This kind of flexibility is not easy to come by in this day and age, but I still stand by the basic principles – not everyone has the ability to just buy whatever deck they want to play, but that doesn't mean you can't play.

The cards in Legacy can be extremely pricey, but there are some that stand out from the crowd. These uber-expensive cards are the major barriers to high-level Legacy play as I would define it, and though they can be impediments for newer players or veterans new to Legacy, there is some room to work around many of them.


Force of Will – The big daddy of the blue cards, Force of Will is expensive because it is unique in effect and unparalleled in efficiency. It's a tough one to outright replace, though there are options. Daze, Spell Pierce, and Swan Song are all efficient Counterspells that can replicate the effect of Force of Will. Pact of Negation can help support a control strategy in the late game but is difficult to utilize in the early. Disrupting Shoal is a narrower version of Force that can sometimes be used as a Spell Blast. None of these are exact duplicates of Force, but they all can help to bridge the gap while you work on building your collection.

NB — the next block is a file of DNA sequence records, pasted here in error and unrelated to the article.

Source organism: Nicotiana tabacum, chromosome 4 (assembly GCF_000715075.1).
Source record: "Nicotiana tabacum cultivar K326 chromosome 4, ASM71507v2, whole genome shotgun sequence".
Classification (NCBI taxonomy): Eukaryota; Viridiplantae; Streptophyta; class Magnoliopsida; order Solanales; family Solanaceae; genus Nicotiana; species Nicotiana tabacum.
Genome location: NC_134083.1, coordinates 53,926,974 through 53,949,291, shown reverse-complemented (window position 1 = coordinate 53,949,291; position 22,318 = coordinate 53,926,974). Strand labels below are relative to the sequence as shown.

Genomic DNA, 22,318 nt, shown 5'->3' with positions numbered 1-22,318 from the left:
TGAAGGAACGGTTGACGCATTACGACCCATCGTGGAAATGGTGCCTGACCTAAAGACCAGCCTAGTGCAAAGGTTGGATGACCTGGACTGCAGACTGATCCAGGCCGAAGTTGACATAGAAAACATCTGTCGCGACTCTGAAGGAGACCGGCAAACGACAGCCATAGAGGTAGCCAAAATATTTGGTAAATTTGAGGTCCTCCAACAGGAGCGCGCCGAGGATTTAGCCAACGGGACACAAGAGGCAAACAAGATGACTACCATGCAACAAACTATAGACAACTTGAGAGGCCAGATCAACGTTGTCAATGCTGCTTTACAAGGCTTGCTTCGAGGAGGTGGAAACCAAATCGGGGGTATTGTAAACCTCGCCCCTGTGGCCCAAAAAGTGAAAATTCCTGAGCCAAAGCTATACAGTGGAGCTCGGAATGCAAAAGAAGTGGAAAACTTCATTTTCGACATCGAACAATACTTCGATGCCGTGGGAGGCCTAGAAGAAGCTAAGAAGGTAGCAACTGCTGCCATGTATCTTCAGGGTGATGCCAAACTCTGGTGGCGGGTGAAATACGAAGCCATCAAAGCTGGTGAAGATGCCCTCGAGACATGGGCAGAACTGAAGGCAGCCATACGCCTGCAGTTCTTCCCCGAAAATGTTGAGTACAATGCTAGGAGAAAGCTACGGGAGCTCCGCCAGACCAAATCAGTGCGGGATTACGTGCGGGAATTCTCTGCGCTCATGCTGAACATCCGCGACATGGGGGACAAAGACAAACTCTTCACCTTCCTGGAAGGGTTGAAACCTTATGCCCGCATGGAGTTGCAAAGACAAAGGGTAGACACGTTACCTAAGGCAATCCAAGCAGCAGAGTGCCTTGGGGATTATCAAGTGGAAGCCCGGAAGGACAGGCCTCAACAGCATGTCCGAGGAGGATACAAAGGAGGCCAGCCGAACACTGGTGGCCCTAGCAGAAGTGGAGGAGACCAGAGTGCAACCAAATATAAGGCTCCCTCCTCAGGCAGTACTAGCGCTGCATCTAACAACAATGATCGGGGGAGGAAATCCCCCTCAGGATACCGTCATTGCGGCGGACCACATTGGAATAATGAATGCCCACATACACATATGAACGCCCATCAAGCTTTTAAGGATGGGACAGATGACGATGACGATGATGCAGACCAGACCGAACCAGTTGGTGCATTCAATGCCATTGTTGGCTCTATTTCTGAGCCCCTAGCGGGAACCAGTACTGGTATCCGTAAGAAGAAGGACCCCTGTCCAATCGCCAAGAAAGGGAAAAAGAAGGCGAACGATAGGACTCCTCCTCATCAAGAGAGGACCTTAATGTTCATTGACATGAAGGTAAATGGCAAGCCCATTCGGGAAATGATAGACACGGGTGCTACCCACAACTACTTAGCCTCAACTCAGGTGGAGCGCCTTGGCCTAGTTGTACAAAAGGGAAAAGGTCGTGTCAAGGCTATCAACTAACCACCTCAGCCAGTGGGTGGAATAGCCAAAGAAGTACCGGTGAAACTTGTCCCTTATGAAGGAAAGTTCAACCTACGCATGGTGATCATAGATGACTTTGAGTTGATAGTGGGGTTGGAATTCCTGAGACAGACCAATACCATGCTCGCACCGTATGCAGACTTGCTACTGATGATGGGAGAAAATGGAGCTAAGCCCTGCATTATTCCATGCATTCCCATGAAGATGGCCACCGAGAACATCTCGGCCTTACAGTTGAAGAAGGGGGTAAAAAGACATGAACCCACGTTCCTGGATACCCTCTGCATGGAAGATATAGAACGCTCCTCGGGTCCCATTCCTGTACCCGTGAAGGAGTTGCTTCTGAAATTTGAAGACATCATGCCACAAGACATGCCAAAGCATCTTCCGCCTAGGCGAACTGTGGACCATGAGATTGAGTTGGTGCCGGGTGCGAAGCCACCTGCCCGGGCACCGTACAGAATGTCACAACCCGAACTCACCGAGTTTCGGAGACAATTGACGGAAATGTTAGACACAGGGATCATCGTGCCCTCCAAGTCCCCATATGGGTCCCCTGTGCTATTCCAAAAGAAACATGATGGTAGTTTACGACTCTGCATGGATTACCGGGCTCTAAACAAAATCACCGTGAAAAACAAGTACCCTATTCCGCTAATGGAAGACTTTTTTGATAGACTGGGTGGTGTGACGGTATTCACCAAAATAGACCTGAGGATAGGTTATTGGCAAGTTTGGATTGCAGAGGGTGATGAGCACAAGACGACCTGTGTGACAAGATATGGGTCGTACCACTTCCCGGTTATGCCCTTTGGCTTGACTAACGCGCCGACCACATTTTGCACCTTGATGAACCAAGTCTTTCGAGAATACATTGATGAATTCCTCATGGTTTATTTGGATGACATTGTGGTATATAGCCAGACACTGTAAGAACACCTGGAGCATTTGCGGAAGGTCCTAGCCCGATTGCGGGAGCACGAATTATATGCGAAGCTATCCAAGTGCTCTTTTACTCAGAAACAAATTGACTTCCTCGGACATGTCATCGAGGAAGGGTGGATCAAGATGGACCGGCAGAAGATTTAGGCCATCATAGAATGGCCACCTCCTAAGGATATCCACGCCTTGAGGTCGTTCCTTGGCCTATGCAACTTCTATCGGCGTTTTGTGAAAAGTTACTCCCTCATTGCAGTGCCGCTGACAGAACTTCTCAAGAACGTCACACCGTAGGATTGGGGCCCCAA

Flusterstorm – Much like Force of Will, Flusterstorm has a unique impact on the game, in that it both protects you from small-scale effects (often acting as a Spell Pierce) and can counter Storm spells on its own. Also like Force, you can use some other counters as replicants – Spell Pierce and Swan Song both act similarly against many spells; Mindbreak Trap and Stifle could be an inclusion in your arsenal if Storm is a worry.

Jace, the Mind Sculptor – For a long time, Jace saw waning play in Legacy. The original broken Planeswalker is still a great card, but there are far more strategies building away from him than toward. Planeswalkers in general are difficult cards to replace due to their unique nature and lasting impact on the board state, so modifying the strategy you're trying to play is probably worth more effort than trying to replicate the functionality of Jace.